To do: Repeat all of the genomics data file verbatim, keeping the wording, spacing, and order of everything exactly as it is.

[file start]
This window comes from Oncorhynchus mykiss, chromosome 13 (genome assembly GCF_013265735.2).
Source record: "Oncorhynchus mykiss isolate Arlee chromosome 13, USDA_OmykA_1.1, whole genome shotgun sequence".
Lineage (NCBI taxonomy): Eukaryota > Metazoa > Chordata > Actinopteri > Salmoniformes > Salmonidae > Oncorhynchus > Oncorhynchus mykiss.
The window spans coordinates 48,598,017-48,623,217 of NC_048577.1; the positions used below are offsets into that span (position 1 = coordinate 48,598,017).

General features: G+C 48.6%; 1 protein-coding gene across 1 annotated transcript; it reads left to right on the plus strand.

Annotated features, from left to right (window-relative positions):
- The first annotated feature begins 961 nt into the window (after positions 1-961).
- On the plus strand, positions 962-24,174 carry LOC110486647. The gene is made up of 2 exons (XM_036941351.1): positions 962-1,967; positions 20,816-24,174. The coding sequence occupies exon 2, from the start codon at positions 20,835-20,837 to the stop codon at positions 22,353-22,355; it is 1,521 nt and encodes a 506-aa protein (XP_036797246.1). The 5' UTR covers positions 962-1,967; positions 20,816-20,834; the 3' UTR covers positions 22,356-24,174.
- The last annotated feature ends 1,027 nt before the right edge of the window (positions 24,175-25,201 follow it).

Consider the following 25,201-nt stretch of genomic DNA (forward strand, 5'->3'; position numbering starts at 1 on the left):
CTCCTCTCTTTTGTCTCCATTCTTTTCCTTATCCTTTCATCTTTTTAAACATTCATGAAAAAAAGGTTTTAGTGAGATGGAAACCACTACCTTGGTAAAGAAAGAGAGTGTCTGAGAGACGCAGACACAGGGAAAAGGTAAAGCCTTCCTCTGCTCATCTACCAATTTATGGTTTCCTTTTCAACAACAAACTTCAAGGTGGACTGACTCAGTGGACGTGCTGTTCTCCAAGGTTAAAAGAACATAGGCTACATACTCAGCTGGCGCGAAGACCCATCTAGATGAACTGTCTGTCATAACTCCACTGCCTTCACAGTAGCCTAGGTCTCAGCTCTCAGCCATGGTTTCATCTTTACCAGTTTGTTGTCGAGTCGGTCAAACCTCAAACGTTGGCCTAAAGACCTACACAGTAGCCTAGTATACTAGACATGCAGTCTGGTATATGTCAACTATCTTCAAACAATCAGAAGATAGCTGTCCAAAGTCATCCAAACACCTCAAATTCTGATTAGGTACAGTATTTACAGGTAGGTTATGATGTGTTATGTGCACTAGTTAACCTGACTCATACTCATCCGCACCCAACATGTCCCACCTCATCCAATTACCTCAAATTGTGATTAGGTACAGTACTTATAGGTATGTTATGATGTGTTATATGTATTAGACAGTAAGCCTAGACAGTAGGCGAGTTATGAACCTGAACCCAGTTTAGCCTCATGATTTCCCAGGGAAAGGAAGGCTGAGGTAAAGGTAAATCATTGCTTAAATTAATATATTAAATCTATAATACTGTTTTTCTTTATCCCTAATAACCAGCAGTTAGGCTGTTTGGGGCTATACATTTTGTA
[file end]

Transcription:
This window comes from Oncorhynchus mykiss, chromosome 13 (genome assembly GCF_013265735.2).
Source record: "Oncorhynchus mykiss isolate Arlee chromosome 13, USDA_OmykA_1.1, whole genome shotgun sequence".
Lineage (NCBI taxonomy): Eukaryota > Metazoa > Chordata > Actinopteri > Salmoniformes > Salmonidae > Oncorhynchus > Oncorhynchus mykiss.
The window spans coordinates 48,598,017-48,623,217 of NC_048577.1; the positions used below are offsets into that span (position 1 = coordinate 48,598,017).

General features: G+C 48.6%; 1 protein-coding gene across 1 annotated transcript; it reads left to right on the plus strand.

Annotated features, from left to right (window-relative positions):
- The first annotated feature begins 961 nt into the window (after positions 1-961).
- On the plus strand, positions 962-24,174 carry LOC110486647. The gene is made up of 2 exons (XM_036941351.1): positions 962-1,967; positions 20,816-24,174. The coding sequence occupies exon 2, from the start codon at positions 20,835-20,837 to the stop codon at positions 22,353-22,355; it is 1,521 nt and encodes a 506-aa protein (XP_036797246.1). The 5' UTR covers positions 962-1,967; positions 20,816-20,834; the 3' UTR covers positions 22,356-24,174.
- The last annotated feature ends 1,027 nt before the right edge of the window (positions 24,175-25,201 follow it).

Consider the following 25,201-nt stretch of genomic DNA (forward strand, 5'->3'; position numbering starts at 1 on the left):
CTCCTCTCTTTTGTCTCCATTCTTTTCCTTATCCTTTCATCTTTTTAAACATTCATGAAAAAAAGGTTTTAGTGAGATGGAAACCACTACCTTGGTAAAGAAAGAGAGTGTCTGAGAGACGCAGACACAGGGAAAAGGTAAAGCCTTCCTCTGCTCATCTACCAATTTATGGTTTCCTTTTCAACAACAAACTTCAAGGTGGACTGACTCAGTGGACGTGCTGTTCTCCAAGGTTAAAAGAACATAGGCTACATACTCAGCTGGCGCGAAGACCCATCTAGATGAACTGTCTGTCATAACTCCACTGCCTTCACAGTAGCCTAGGTCTCAGCTCTCAGCCATGGTTTCATCTTTACCAGTTTGTTGTCGAGTCGGTCAAACCTCAAACGTTGGCCTAAAGACCTACACAGTAGCCTAGTATACTAGACATGCAGTCTGGTATATGTCAACTATCTTCAAACAATCAGAAGATAGCTGTCCAAAGTCATCCAAACACCTCAAATTCTGATTAGGTACAGTATTTACAGGTAGGTTATGATGTGTTATGTGCACTAGTTAACCTGACTCATACTCATCCGCACCCAACATGTCCCACCTCATCCAATTACCTCAAATTGTGATTAGGTACAGTACTTATAGGTATGTTATGATGTGTTATATGTATTAGACAGTAAGCCTAGACAGTAGGCGAGTTATGAACCTGAACCCAGTTTAGCCTCATGATTTCCCAGGGAAAGGAAGGCTGAGGTAAAGGTAAATCATTGCTTAAATTAATATATTAAATCTATAATACTGTTTTTCTTTATCCCTAATAACCAGCAGTTAGGCTGTTTGGGGCTATACATTTTGTA